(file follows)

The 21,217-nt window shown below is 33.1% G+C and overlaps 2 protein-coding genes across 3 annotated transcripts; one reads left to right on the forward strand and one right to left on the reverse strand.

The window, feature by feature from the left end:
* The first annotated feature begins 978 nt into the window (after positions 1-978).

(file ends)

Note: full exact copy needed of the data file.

The 21,217-nt window shown below is 33.1% G+C and overlaps 2 protein-coding genes across 3 annotated transcripts; one reads left to right on the forward strand and one right to left on the reverse strand.

The window, feature by feature from the left end:
* The first annotated feature begins 978 nt into the window (after positions 1-978).